These Sleek Autonomous Sailboats Help Scientists Understand Climate Change

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Measuring around 7 meters (23 feet) in length, their eye-catching vessels feature a sail with solar panels and an aircraft-like tail.

By Vlad Harabara for The Optimist Daily: Making Solutions the News
© 2021 The Optimist Daily – All Rights Reserved

These Sleek Autonomous Sailboats Help Scientists Understand Climate Change

Monitoring the health of our oceans is key for understanding how climate change affects our planet — which, in turn, is crucial for devising comprehensive action plans to help us mitigate this growing challenge.

In a bid to support our efforts of tackling global warming, California-based company Saildrone has deployed more than 100 AI-equipped drone sailboats to cruise our oceans and collect important data.

Bright red in color, the kayak-like saildrones are equipped with a number of data sensors, radar systems, and high-resolution cameras to map the ocean bed and keep track of changes affecting our ocean currents, wind speeds, and marine life populations.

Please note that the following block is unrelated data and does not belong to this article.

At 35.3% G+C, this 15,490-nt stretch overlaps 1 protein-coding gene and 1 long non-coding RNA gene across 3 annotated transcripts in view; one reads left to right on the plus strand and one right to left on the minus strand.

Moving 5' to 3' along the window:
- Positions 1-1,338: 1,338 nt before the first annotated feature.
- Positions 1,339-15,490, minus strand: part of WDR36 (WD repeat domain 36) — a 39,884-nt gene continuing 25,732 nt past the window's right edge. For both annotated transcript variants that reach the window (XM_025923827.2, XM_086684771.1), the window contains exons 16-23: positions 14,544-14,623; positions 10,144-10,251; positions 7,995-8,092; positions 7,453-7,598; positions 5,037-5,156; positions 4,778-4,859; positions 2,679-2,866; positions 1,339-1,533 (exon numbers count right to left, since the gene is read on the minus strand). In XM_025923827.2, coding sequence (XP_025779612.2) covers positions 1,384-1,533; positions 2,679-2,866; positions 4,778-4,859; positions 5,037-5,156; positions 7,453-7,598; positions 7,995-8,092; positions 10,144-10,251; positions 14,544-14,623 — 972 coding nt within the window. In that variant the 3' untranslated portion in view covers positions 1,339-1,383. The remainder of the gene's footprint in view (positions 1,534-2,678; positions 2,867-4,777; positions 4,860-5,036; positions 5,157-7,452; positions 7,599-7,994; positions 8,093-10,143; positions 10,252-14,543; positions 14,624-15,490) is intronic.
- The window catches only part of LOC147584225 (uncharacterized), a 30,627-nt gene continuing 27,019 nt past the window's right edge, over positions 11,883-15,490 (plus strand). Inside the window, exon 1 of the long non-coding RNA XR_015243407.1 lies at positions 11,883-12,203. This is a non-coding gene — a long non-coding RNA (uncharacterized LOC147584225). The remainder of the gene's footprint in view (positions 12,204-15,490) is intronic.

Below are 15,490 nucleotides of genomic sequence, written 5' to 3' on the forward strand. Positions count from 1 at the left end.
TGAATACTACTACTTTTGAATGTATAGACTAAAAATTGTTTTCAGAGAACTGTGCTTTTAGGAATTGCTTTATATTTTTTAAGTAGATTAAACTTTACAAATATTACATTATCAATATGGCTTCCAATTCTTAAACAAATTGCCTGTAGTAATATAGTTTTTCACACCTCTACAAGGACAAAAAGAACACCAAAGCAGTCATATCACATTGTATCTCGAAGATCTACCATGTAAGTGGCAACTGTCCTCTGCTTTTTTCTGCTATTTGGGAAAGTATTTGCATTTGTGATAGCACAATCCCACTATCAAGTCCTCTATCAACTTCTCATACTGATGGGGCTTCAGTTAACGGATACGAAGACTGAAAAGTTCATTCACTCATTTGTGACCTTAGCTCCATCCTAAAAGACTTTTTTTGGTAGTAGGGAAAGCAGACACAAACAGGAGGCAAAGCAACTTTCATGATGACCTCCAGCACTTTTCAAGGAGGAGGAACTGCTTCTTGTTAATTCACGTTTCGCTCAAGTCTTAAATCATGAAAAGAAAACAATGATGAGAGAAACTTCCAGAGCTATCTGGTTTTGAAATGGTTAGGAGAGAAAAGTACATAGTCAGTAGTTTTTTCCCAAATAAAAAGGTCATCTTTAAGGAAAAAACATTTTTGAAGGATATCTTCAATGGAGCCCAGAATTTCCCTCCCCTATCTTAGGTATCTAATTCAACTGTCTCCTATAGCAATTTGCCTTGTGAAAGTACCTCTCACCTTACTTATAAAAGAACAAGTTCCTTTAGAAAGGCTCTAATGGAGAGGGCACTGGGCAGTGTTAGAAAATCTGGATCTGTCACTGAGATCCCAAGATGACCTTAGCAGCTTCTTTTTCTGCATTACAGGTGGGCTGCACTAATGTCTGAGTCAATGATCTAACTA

As reported by designboom, Saildrone is one of the world’s biggest deployers of uncrewed vehicles tasked with collecting ocean-related data from both above and below the sea surface. Measuring around 7 meters (23 feet) in length, their eye-catching vessels feature a sail with solar panels and an aircraft-like tail, enabling them to only use the sun and the wind for traveling.

Equipped with multiple high-tech sensors, radars, and cameras, the vehicles are able to keep track of factors like ocean currents, wind speeds, sun radiation, sea and air temperature, as well as carbon dioxide emissions, and send all this data back to the Saildrone headquarters via satellite.

AI enables the saildrones to navigate on their own and conduct missions anywhere around the world, without needing refueling or human assistance for months on end. On top of that, saildrones are able to withstand harsh environments like the arctic, making them a viable alternative to crewed missions which can be dangerous and are often resource-intensive.

By Vlad Harabara for The Optimist Daily: Making Solutions the News
© 2021 The Optimist Daily – All Rights Reserved

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